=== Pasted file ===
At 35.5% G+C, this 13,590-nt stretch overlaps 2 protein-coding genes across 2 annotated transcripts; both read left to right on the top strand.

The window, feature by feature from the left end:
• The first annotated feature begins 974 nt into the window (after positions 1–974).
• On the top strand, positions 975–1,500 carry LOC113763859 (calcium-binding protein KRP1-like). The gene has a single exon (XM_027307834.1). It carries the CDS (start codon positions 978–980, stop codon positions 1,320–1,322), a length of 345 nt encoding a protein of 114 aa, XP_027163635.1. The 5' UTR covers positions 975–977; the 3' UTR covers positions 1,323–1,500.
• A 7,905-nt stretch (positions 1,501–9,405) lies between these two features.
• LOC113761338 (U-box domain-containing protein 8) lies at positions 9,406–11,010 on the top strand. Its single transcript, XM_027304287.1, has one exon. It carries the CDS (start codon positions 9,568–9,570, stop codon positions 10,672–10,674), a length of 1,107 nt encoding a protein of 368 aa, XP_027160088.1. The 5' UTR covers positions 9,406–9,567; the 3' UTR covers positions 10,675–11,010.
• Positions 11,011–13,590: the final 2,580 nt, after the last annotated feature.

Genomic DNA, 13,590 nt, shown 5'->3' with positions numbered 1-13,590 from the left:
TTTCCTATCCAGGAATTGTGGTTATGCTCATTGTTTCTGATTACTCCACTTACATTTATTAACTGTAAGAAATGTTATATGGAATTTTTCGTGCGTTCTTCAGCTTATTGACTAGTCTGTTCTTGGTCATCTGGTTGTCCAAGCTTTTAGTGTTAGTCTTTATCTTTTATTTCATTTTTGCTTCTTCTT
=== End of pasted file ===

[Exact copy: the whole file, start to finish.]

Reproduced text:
At 35.5% G+C, this 13,590-nt stretch overlaps 2 protein-coding genes across 2 annotated transcripts; both read left to right on the top strand.

The window, feature by feature from the left end:
• The first annotated feature begins 974 nt into the window (after positions 1–974).
• On the top strand, positions 975–1,500 carry LOC113763859 (calcium-binding protein KRP1-like). The gene has a single exon (XM_027307834.1). It carries the CDS (start codon positions 978–980, stop codon positions 1,320–1,322), a length of 345 nt encoding a protein of 114 aa, XP_027163635.1. The 5' UTR covers positions 975–977; the 3' UTR covers positions 1,323–1,500.
• A 7,905-nt stretch (positions 1,501–9,405) lies between these two features.
• LOC113761338 (U-box domain-containing protein 8) lies at positions 9,406–11,010 on the top strand. Its single transcript, XM_027304287.1, has one exon. It carries the CDS (start codon positions 9,568–9,570, stop codon positions 10,672–10,674), a length of 1,107 nt encoding a protein of 368 aa, XP_027160088.1. The 5' UTR covers positions 9,406–9,567; the 3' UTR covers positions 10,675–11,010.
• Positions 11,011–13,590: the final 2,580 nt, after the last annotated feature.

Genomic DNA, 13,590 nt, shown 5'->3' with positions numbered 1-13,590 from the left:
TTTCCTATCCAGGAATTGTGGTTATGCTCATTGTTTCTGATTACTCCACTTACATTTATTAACTGTAAGAAATGTTATATGGAATTTTTCGTGCGTTCTTCAGCTTATTGACTAGTCTGTTCTTGGTCATCTGGTTGTCCAAGCTTTTAGTGTTAGTCTTTATCTTTTATTTCATTTTTGCTTCTTCTT